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Not technically, although I do have a lot of help.

I've managed to build a good "team" by outsourcing as much as possible. I use Rackspace so I don't have to manage servers or do much sysadmin. I work with a freelance programming firm for things I need done that I can't/don't have time to do in house. I've hired freelance writers to produce content for our art blogs (usually artists. Also-I write for those art marketing blogs, drawing on my 16 years of gallery experience). I usually hire customers who know what they're doing as part time support agents - they work freelance from home via our forums and ticket system.

It's actually getting easier over time to outsource services as more and more Saas and Paas offerings come online (Do you know how much easier storing Terabytes of images is now that S3 exists?). A few Examples: I used to maintain a mail server, now that's outsourced to MailTrust, we outsource customer analytics to getclicky.com, we outsource email newsletter deliver to Cakemail.

Having said all of that, I am starting to look for an in-house developer. There are some aspects of a code-base and server configuration that are hard to outsource to another firm.

Nice - you got a business doing 400k+ in revenue per yr, growing nicely. I'm sure someone would be willing to put down a few to several million if you ever sold. Keep it up.

Do you market mainly via word of mouth, pay per click, etc.? Seem like word of mouth based on the growth curve.


Is that a buyout offer? ;-)

How I market is another blog post I have planned. I think I've maxed our PPC and it doesn't bring in that many customers but is self-sustaining (in that the revenue off PPC customers is higher than what we're paying in PPC expenses).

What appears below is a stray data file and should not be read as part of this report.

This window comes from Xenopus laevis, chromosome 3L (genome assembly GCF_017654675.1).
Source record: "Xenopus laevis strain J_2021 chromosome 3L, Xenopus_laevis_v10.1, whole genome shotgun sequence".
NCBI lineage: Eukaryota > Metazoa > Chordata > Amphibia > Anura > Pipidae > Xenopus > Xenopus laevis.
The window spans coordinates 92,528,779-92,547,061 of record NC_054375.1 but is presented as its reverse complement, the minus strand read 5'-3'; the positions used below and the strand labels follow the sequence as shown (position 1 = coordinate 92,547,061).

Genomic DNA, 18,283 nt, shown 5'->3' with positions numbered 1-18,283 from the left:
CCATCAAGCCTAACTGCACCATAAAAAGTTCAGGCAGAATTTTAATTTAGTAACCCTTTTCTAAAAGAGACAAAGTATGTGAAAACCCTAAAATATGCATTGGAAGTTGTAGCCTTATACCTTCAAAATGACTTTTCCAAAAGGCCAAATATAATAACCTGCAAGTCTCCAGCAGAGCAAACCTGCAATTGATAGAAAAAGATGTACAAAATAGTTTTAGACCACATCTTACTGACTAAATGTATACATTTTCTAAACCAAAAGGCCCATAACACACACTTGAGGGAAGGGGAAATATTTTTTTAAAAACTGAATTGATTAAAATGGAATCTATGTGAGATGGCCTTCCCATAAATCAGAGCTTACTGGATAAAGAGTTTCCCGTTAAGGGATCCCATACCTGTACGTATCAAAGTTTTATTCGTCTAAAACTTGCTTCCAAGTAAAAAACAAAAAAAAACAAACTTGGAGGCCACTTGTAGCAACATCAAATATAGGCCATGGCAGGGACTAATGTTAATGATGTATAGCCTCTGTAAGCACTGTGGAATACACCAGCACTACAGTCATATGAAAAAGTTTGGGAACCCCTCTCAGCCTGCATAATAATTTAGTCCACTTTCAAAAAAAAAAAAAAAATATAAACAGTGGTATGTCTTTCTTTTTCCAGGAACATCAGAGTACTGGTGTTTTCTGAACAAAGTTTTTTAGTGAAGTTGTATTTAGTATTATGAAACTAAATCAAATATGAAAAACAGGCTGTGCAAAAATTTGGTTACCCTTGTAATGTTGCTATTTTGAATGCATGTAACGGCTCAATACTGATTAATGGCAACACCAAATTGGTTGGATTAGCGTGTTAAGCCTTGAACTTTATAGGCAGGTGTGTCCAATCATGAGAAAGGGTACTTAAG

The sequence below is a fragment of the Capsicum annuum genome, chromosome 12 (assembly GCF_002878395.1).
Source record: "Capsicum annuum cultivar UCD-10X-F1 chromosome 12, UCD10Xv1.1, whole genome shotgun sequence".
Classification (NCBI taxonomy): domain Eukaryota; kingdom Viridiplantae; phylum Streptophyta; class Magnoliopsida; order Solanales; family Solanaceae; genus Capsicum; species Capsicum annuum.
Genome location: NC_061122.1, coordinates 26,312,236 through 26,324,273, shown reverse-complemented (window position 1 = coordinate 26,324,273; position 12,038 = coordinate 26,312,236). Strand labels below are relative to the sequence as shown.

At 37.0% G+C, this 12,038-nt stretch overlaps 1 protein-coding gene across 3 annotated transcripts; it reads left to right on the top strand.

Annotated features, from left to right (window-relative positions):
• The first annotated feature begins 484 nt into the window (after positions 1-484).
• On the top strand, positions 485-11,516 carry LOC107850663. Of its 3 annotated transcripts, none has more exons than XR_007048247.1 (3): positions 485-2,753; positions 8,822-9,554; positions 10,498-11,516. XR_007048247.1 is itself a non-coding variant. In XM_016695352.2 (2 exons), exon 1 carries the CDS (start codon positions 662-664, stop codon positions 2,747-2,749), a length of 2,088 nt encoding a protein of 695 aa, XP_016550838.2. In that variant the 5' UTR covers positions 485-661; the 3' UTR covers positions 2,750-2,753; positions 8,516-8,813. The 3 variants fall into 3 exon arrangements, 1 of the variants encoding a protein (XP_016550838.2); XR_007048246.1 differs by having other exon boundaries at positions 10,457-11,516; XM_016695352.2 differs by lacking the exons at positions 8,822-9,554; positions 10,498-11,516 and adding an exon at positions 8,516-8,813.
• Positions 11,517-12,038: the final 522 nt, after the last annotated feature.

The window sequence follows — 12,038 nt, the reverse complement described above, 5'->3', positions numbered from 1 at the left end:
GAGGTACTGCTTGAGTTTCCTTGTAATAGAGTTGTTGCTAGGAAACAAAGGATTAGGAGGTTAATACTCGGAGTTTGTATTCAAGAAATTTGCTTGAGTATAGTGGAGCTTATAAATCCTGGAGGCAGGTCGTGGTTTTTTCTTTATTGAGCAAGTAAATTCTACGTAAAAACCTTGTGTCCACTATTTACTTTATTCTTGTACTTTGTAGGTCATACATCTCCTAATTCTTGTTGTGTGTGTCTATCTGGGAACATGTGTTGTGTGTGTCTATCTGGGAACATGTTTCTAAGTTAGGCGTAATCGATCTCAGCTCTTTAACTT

Some things I've done very effectively in the past are full-page magazine ads (in artist magazines) and old-school direct mail. I wrote a direct-mail letter and purchased a mailing list of artists and over time sent the promo pieces out with a special discount code to sign up online. Some artists are very non-techy (especially going back to early 2000s), I even toyed with the idea of having a mail-in form to setup the website.

Probably our best marketing has been our free daily art marketing newsletter and blog (http://faso.com/fineartviews/). Our daily email list is over 15,000 and growing and we regularly promote to those artists. I think this is a strategy FAR too many startups ignore. We don't spend most of our time writing articles for other startups, we write articles that are of interest to our CUSTOMERS. That keeps them coming back to our site day after day.

Also - PARTNER with other companies. The gist of my marketing advice is this: Ask yourself, "Who else reaches the same customers I do?" Now partner with those people. For example, we host an online art contest for an art supply company. They promote our service to their customers and visa-versa.

Sorry if this is rough, will clean up and expand these ideas in future blog posts.


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